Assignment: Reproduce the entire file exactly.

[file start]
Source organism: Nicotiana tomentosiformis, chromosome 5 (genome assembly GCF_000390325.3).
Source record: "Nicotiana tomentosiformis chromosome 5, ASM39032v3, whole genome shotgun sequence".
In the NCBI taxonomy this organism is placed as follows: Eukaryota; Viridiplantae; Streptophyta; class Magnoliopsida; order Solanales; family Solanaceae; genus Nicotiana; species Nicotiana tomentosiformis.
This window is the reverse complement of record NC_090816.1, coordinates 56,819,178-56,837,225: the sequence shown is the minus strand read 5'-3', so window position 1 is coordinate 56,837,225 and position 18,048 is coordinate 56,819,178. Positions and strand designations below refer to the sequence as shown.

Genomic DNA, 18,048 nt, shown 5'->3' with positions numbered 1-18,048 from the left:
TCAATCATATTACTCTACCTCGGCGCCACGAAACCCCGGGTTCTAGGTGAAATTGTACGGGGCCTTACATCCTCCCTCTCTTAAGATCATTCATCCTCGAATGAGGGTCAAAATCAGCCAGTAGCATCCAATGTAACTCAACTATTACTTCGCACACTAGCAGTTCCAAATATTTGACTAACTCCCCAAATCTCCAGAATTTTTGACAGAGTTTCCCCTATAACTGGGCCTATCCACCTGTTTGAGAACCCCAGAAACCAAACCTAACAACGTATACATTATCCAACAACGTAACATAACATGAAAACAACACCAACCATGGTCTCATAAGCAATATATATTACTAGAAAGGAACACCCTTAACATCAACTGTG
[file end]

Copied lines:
Source organism: Nicotiana tomentosiformis, chromosome 5 (genome assembly GCF_000390325.3).
Source record: "Nicotiana tomentosiformis chromosome 5, ASM39032v3, whole genome shotgun sequence".
In the NCBI taxonomy this organism is placed as follows: Eukaryota; Viridiplantae; Streptophyta; class Magnoliopsida; order Solanales; family Solanaceae; genus Nicotiana; species Nicotiana tomentosiformis.
This window is the reverse complement of record NC_090816.1, coordinates 56,819,178-56,837,225: the sequence shown is the minus strand read 5'-3', so window position 1 is coordinate 56,837,225 and position 18,048 is coordinate 56,819,178. Positions and strand designations below refer to the sequence as shown.

Genomic DNA, 18,048 nt, shown 5'->3' with positions numbered 1-18,048 from the left:
TCAATCATATTACTCTACCTCGGCGCCACGAAACCCCGGGTTCTAGGTGAAATTGTACGGGGCCTTACATCCTCCCTCTCTTAAGATCATTCATCCTCGAATGAGGGTCAAAATCAGCCAGTAGCATCCAATGTAACTCAACTATTACTTCGCACACTAGCAGTTCCAAATATTTGACTAACTCCCCAAATCTCCAGAATTTTTGACAGAGTTTCCCCTATAACTGGGCCTATCCACCTGTTTGAGAACCCCAGAAACCAAACCTAACAACGTATACATTATCCAACAACGTAACATAACATGAAAACAACACCAACCATGGTCTCATAAGCAATATATATTACTAGAAAGGAACACCCTTAACATCAACTGTG